“I think of my work as being dichotomous,” said Matthew Day Perez in an interview with GLASS Quarterly Hot Sheet. And many opposing forces are indeed at work in Perez’s first U.S. solo exhibition, "Fractured": order and chaos, connectedness and brokenness, simplicity and detail. Fracture and repair are the backbone of Perez’s artistic concept. His wall pieces, historically gigantic but now of various dimensions as he explores scale feature broken sheets of glass either reassembled in a kiln to form scar lines where the fractures once were, or simply piled on to create a busier, more three-dimensional effect. “I’m interested in broken glass for the absurdity of breaking it and putting it back together,” he said.
Part of this dichotomy comes from his education. He described his graduate education at RISD (MFA, 2010) as “conceptually rigorous,” while during his Fulbright Fellowship in Canberra, Australia, “everything was focused on skill and minimalism—a commitment to craft.”
Perez also spoke of a struggle he faces with the scale of his pieces. He said that for some time he focused on making the largest work that he could, and that it would often break. “You can’t force glass to do what you want it to do, and that’s why I love working with the material,” he said. “I want to exalt glass to do what it does inherently. I never want force my work into any sort of narrative.”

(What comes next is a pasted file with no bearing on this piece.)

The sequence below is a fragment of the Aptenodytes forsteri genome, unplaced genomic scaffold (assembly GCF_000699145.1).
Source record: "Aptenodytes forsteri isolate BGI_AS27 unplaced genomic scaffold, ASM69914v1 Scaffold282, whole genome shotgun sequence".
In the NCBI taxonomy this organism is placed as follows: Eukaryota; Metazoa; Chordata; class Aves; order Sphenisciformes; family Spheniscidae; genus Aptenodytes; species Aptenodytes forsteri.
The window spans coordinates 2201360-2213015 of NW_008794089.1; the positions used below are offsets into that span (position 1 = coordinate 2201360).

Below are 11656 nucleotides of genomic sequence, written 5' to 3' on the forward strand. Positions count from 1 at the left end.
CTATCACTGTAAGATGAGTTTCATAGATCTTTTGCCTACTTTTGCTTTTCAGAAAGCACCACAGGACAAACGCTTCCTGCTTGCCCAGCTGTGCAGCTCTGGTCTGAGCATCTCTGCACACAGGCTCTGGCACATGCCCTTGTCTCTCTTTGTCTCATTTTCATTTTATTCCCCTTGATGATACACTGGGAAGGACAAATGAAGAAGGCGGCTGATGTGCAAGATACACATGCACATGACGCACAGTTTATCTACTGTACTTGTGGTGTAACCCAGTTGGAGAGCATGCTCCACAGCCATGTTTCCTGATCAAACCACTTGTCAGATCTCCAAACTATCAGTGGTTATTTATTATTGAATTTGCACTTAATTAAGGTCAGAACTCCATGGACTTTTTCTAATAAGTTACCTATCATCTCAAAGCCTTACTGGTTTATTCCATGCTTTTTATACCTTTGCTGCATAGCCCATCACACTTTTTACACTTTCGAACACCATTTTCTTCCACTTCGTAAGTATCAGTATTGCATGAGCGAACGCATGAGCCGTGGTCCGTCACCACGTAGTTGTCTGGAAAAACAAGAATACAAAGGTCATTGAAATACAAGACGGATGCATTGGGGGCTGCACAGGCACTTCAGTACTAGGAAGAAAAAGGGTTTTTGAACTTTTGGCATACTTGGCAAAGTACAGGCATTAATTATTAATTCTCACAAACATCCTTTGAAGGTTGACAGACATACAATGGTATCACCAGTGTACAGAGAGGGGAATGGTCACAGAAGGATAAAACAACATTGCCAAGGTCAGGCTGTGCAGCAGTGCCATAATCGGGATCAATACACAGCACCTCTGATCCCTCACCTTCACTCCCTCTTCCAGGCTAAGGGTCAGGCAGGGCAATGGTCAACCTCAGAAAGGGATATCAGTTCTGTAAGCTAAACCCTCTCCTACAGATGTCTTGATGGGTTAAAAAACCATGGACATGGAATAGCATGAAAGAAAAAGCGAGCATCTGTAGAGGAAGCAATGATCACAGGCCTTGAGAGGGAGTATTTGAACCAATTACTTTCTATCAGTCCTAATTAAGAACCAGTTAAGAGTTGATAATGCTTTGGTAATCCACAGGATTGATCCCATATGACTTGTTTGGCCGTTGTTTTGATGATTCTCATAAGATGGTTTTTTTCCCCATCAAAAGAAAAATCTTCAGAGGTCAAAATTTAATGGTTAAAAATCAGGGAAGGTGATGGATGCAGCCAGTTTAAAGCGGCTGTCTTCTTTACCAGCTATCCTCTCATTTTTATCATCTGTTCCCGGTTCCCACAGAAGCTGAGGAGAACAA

For this exhibition, Perez is drawing on multiple past bodies of work, “but all my works are always in dialogue,” he said. Curation and installation have also played major roles in the formation of Fractured, and Perez has been paying special attention to them. “One of the first things I do in preparing for a show is look at the space,” he said. “I pace the reading of the work and try to curate a specific experience for viewers.”
Perez also said that he was especially flattered when he was told that this show looked like a group exhibition. This is extraordinary for a show of such small scale, as only eight pieces are included. Scale makes no difference, however, in the impact of the work and the intriguing processes by which they are made.
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